For centuries, cremation was done one way – using fire. Even when crematoriums were developed, the process still revolved around high levels of heat to incinerate the body.
While the concept of water cremation may be totally new to most people, it was actually first used in 1888. The practice has also been common in the medical field when a body is donated to science. It’s so common that commercial water cremation chambers began being used by universities and medical centers in 2005.
What is Water Cremation?
If you aren’t too familiar with water cremation, also known as aquamation or alkaline hydrolysis, here’s a quick overview. Instead of fire, a pressurized chamber is filled with a heated water solution that is 5% alkaline. The body is put into the chamber where it will naturally decompose after several hours.
Water cremation has been used for over 130 years and is completely safe. In fact, it’s considered the greenest end of life service because no smoke is generated and no toxins are released into the air. The leftover water is so safe it could be poured down the drain. When it’s all said and done, water cremation’s carbon footprint is just one tenth of traditional flame cremation’s footprint.
The end result for the family is actually almost the same as traditional flame-based cremation. The bones remain at the end and are ground up to create the remains. Families tend to receive about 20% more remains with water cremation compared to flame-based alternatives.
Is Water Cremation Legal in the United States?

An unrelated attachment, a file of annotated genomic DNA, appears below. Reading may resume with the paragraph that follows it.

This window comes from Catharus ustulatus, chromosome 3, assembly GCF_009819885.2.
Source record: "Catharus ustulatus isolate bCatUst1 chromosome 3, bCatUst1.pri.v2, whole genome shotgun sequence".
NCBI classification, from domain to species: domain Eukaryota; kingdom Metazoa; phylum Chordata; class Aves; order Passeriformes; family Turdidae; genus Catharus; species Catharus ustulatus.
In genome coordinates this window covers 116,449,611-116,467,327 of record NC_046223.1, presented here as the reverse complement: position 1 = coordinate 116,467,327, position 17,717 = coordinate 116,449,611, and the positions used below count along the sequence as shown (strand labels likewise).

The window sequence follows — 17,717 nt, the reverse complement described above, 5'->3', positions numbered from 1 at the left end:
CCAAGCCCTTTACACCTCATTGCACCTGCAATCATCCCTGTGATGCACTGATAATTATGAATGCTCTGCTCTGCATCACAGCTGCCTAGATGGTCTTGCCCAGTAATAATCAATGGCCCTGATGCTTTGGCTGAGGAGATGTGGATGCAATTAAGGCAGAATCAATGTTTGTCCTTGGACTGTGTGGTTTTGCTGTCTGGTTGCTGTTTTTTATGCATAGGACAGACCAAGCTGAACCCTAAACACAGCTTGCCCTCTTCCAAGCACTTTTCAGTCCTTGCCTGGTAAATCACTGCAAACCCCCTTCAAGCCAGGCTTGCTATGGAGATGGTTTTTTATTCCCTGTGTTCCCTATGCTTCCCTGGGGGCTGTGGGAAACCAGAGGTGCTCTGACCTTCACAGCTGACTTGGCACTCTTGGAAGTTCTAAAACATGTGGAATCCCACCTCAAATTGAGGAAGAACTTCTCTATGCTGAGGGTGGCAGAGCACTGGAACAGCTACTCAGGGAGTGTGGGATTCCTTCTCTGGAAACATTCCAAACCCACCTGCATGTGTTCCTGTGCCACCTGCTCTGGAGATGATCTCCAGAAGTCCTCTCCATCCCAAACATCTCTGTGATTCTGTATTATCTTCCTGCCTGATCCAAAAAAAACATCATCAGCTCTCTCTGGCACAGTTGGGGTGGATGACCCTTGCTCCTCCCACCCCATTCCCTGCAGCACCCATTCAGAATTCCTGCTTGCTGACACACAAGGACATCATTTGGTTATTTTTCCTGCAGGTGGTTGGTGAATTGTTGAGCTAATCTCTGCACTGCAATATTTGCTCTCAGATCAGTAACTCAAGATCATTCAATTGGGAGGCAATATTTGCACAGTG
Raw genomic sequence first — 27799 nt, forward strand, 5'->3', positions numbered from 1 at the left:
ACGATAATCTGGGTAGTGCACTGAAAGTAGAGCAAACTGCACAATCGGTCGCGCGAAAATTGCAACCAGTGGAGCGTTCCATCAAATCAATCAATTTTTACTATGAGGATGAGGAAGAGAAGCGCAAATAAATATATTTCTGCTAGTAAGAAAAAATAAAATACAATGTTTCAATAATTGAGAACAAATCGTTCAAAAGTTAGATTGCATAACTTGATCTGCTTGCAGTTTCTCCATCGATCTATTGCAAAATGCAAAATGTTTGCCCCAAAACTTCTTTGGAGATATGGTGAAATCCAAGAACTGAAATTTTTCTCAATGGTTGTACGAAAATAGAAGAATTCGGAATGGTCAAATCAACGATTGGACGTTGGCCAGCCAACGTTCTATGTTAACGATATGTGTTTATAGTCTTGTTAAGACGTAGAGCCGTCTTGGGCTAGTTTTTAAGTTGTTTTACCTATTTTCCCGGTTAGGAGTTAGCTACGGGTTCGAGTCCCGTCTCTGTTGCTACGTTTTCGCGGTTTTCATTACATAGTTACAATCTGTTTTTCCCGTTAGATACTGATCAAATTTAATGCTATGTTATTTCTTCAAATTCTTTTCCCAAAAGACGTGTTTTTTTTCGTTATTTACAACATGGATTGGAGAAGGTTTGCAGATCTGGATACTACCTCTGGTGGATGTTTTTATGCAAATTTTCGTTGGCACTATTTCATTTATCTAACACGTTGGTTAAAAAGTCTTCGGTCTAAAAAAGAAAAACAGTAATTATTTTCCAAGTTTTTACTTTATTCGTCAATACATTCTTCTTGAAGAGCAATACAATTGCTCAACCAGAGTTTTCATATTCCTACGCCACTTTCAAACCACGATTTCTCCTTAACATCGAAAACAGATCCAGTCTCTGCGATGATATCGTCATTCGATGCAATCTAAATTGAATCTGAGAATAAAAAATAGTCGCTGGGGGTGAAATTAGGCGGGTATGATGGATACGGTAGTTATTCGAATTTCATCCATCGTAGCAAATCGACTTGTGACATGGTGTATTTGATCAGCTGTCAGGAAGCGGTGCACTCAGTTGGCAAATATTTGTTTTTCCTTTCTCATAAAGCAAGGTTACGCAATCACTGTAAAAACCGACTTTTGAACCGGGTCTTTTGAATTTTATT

The short answer is, it depends on the state. Each state has its own laws that regulate end of life services. As of this writing 20 states have approved water cremation.
Water cremation is currently legal in:
- North Carolina
A number of states, including Texas and Massachusetts have ongoing bills that would legalize alkaline hydrolysis. It appears Massachusetts is set to be the next state to approve water cremation.
Water Cremation has not yet been legalized by the Texas Legislation. So, we have partnered with a Water Cremation service in St. Louis, Missouri.
Right now you’re probably wondering why water cremation isn’t legal in all 50 states if it’s safer than traditional cremation and better for the environment. There are several factors at play:
- The technology is new to most people, and the unknown can seem scary. Some states simply think there’s not enough data to allow alkaline hydrolysis to be legalized. It’s also not at the top of the priority list, and some states are taking a wait and see approach.
- The Catholic Church is very much against the idea of water cremation. They have actually fought against alkaline hydrolysis bills that are introduced to state senates.
- Many funeral homes and casket-makers don’t want the added competition. These groups have also joined efforts to block legislation from becoming state law.
States that have already legalized water cremation point to the fact that the process has been proven to be safer than flame cremation. It’s also not surprising to see that the practice has been legalized in states that have been making efforts to fight climate change.
Want to know more about water cremation in Texas? Our team understands the process inside and out. We’re happy to answer your questions by phone, email or text any day of the week.